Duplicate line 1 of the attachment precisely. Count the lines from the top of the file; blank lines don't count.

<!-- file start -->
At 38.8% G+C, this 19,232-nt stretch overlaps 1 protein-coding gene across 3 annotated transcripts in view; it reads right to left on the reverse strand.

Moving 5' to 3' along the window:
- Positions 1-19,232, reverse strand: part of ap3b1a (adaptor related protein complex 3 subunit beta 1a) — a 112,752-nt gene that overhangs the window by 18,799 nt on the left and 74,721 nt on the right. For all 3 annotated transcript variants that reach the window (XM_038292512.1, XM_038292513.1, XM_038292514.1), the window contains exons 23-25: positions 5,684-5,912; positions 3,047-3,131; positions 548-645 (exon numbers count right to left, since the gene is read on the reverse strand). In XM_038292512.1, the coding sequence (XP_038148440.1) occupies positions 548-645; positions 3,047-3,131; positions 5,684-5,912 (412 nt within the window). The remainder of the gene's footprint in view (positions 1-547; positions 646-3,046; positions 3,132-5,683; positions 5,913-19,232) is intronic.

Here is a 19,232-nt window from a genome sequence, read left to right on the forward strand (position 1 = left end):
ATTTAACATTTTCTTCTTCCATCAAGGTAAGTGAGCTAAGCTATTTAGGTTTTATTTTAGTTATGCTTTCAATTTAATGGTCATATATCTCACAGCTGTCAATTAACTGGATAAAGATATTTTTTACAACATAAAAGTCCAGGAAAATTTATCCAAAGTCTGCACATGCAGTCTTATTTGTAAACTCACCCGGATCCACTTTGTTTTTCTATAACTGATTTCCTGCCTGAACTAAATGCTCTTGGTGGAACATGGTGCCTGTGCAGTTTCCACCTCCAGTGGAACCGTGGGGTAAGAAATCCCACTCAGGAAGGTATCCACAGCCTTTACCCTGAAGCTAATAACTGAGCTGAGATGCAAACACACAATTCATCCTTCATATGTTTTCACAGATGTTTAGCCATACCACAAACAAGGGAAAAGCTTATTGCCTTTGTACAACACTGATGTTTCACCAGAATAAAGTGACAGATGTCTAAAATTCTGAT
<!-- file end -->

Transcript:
At 38.8% G+C, this 19,232-nt stretch overlaps 1 protein-coding gene across 3 annotated transcripts in view; it reads right to left on the reverse strand.